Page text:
> Then the Brownie meeting finishes punctually and the Brownie leaders
> disappear with their girls. They've no obligation to help look after
> the Boy Scouts, who often come through the main hall and disrupt the
> end of their meeting. So there's always at least ten minutes when
> I'm the only adult present. (Unless the Cadettes all leave on time,
> in which case I cycle to MacDonalds Drive-Thru' for some essential
> food, leaving the Brownie leaders to face problem number 1 instead.)
Again, I would be looking for ONE place to hold ONE meeting at a time.
Kinda hard in PHV, isn't it??
>3 Worse still, from my side, is when I arrive early for my Cadette
> meeting (to do preparation) and _one_ of the girls suddenly shows up
> a full ten minutes before any other adults are even expected. Again,
> the lights were on, so the parent drove off. Two-deep leadership is
> simply not an option when there is no other adult available.
> This is the one that I have the greatest anguish over, since the boys
> are always in quantity. I can't run a GS meeting one-on-one, nor can
> I send the girl outside to wait (in the rain) for others to arrive.
> What should I do?
>(Just to complicate things, a nine-year old German girl was murdered
>two weeks ago in Mannheim (10 miles away), and the US parents'
>conviction that Europe is relatively safe for their children has been
Sorry to hear this....we had a similar problem with a German boy to be
killed by a car in a nearby community close to Kornweestheim (3 miles
The quick answer would be to find alternative meeting places for the
Girl Scouts and the Scouts. This would cut down a lot of the "drop and
run" that you have been experiencing. This is not, however, the best
answer to your problem.
This is where your friend, the Deputy Community Commander can come in
and assist you with. Every military community is commanded (has a
"military mayor") which is also the commander of a significant
military unit within the community. Every military community has a
Deputy Community Commander (one of the many military jobs I held), who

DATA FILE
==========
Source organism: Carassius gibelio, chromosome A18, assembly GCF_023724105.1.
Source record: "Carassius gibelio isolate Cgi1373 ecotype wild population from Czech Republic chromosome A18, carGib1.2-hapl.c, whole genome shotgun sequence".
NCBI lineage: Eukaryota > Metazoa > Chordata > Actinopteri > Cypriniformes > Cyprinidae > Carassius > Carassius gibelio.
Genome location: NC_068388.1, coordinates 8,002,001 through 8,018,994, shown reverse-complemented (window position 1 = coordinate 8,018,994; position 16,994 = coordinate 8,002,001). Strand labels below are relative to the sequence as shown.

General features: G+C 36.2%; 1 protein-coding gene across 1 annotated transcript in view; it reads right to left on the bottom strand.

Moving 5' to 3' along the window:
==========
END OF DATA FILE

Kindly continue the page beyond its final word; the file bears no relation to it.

serves as a "military city manager" of the community. Have him or her
to draft a letter to parents of all Scouting members in the community.
The letter should have the following elements:
* That Scouting is an important community program and while not a
mandatory program, it is one that receives command attention at the
senior most levels of command in Europe.
* That the community is sensitive to the increased tension and
pressures placed on military members and their spouces by the
military's drawdown policies and internal pressures to "be all you can
* That parents have obligations to support the volunteer efforts of
Scouting leaders, that give lots of hours in addition to the above
note, understanding that in many cases, they are risking personal gain
for the gain of the community and their teaching of values and
recreation to youth of the community.
* That parents WILL NOT drop off members of Scouting units without
seeing that a meeting will indeed take place (Facilities Engineers and
others have access to buildings and an open building does NOT mean
that a meeting will take place at that location or during that
timeframe) and will consult with Scouting leaders about calendars of
events and meeting times to firm that understanding
* That Scouting leaders have an obligation to be ON TIME and READY for
their events and activities, since community facilities are tight and
that timelines for various community activities are extremely short
due to closure of many facilities due to the drawdown.
(anything else you want to add there...) Insure that all parents and
committee members get a copy of the letter/policy and then when
parents come and drop off their kids, simply tell them that their
meeting is from X time to X time and not to come before Y.
This is a terrible situation to be in, and the way that I solved it in
Pattonville may not work there in Heidelburg. I feel through that a
meeting with all parents and leaders involved (youth and adult) should
help things out somewhat; but some time....you should see about
hosting separate places for units to meet and "close the doors" until
the meeting actually starts.
(god, this sounds terrible....)
>David D. Miller
>Scouting in Europe - A Unique Experience
( Settummanque, the blackeagle... ) )